• Myron Yau

Celiac Disease, Gluten Sensitivity, & Gluten-Free Diets: What You Should Know

Myron Yau, HK BioTek Nutritionist

These days, more and more gluten-free products are emerging on the market. The barrage of publicity swarming the issue may be disorienting for someone unfamiliar with Celiac disease or gluten-free lifestyles. In fact, many people who may suffer from Celiac disease or could benefit from a gluten-free diet never get diagnosed. This can happen for a number of reasons ranging from the lack of proper diagnosis to misinformation. At Urban Health, we will do our best to help you understand what Celiac disease is, how to diagnose it, the benefits of gluten-free diets, and the steps you can take to effectively introduce the diet into your life.

What is Celiac Disease?

Celiac disease “is an immune reaction to eating gluten, a protein found in wheat, barley and rye.” This reaction directly damages the intestinal lining and can lead to malabsorption of nutrients.

Malabsorption decreases nutrient flow to vital organs. If antibodies attributed to Celiac disease are not present this means that you may be gluten sensitive. Though not as severe, gluten sensitivity can lead to the same symptoms as Celiac disease, which include but are not limited to: fatigue, migraines, autoimmune diseases, and mood issues (depression, anxiety ADHD).

How to Diagnose For Celiac Disease

Many people have Celiac Disease or gluten sensitivity but don’t know it. It is a common misconception that Asians do not face issues regarding gluten-intolerance. However, this is not the case, as Celiac disease becomes more and more prevalent in Asian communities. A 2012 Mayo Clinic study found that in Asia the “incidence of celiac disease is around four times higher than it was five decades ago“. Therefore, it is important for everyone to know if they have Celiac disease or face issues with the digestion of gluten products.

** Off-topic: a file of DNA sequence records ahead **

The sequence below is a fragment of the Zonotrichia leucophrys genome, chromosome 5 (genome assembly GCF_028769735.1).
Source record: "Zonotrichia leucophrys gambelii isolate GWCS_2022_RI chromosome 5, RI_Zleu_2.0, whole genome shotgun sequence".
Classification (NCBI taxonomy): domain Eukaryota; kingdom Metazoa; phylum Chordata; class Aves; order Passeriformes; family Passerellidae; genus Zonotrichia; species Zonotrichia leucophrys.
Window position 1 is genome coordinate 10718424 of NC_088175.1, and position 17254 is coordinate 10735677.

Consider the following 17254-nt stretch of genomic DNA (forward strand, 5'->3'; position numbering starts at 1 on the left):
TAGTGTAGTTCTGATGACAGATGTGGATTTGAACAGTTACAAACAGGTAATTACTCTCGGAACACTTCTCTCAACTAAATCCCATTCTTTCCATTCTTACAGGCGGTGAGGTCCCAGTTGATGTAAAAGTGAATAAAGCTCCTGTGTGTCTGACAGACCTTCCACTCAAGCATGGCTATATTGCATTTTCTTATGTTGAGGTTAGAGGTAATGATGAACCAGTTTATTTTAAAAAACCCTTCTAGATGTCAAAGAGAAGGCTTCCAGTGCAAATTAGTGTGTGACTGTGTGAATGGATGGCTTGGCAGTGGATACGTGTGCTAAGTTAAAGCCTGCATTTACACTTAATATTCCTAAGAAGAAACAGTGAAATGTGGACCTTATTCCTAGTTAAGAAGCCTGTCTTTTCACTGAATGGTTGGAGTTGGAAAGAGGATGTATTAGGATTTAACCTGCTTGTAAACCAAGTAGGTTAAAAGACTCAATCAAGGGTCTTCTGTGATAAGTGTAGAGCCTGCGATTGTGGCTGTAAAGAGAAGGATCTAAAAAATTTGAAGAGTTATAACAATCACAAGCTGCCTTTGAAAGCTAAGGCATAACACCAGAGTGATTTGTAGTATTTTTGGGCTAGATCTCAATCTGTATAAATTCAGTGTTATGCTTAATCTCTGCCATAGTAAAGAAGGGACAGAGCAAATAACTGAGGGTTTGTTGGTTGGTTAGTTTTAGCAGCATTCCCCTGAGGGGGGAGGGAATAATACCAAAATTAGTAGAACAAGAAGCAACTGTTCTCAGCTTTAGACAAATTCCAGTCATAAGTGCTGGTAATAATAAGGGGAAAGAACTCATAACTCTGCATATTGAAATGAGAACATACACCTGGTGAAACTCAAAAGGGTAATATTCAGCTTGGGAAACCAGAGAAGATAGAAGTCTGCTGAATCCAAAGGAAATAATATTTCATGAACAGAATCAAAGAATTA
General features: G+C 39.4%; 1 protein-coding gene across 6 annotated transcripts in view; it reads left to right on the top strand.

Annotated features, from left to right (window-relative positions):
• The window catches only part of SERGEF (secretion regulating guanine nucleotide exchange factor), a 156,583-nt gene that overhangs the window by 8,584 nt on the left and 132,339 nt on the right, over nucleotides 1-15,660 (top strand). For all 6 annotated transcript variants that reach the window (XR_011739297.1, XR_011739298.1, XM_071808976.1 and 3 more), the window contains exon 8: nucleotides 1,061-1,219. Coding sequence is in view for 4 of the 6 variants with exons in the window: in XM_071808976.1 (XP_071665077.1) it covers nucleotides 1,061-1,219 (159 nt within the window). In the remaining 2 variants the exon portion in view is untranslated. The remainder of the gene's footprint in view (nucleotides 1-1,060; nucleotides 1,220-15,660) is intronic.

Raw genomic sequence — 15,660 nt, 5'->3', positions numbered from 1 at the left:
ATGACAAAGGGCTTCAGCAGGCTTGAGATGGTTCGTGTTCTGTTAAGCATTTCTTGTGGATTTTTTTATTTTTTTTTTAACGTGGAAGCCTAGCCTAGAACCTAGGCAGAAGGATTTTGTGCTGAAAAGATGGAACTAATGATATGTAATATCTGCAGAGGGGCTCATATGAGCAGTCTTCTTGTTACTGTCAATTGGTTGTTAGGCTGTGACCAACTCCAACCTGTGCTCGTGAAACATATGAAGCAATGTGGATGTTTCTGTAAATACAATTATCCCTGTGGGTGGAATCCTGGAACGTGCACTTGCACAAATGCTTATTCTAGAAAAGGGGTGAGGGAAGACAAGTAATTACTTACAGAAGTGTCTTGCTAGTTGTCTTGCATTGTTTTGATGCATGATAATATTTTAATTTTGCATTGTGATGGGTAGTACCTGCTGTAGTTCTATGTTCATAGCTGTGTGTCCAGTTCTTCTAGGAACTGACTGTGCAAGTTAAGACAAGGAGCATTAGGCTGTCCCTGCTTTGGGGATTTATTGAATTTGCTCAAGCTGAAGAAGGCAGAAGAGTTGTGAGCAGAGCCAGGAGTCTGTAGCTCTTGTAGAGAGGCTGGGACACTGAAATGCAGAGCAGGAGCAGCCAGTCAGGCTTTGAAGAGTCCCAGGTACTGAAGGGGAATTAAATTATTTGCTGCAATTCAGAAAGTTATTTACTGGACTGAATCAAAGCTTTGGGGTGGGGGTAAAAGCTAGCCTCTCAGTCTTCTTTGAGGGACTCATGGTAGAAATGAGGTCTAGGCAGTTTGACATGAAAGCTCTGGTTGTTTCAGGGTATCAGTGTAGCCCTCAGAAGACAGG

There are two main ways to find out if you have Celiac disease or gluten sensitivity. The first is to get a test from a nutritionist or an M.D.

The next option would be to go on an elimination diet. An elimination diet takes 2-3 weeks during which you should fully eliminate your consumption of gluten. After this, reintroduce gluten to your diet and see if you notice any effects from the gluten. If you notice a significant decrease in your well-being, it is extremely likely that you have a problem with gluten in your diet.

How to Eat Gluten-Free

There is no way around it–initially adapting to a gluten-free diet can seem like a daunting task. A few guidelines should be established:

Certain foods should always be avoided unless they are explicitly labelled as gluten-free, such as: pasta, bread, cereals, beer, potato chips, and salad dressings.

You must be careful that foods have not been processed with gluten containing grains. There are many different products containing wheat which must be avoided, such as: bulgur, durum flour, farina, graham flour, kamut, semolina, and spelt. It is also important to make sure that drinks don’t contain barley, rye, triticale, or wheat.

Cross-contamination can take place during food preparation when foods come into contact with gluten. This can occur in factories, your home kitchen, or at restaurants. Be sure to specify with the chef when you are ordering your food, wash thoroughly the utensils that have come into contact with gluten, and examine labels for gluten-containing products that are used in processing.

Benefits of Gluten-free Diet

A gluten-free diet will help to eliminate the negative side effects which come with Celiac disease and gluten-sensitivity. For those of us who do not have either, a gluten-free diet may not necessarily be of much benefit. However, if you are experiencing any of the negative side effects which come with gluten sensitivity, it does not hurt to try an elimination diet. If you see an improvement in your health, this likely means that you experience a certain degree of gluten-sensitivity. A gluten-free diet then would be of great benefit for you.

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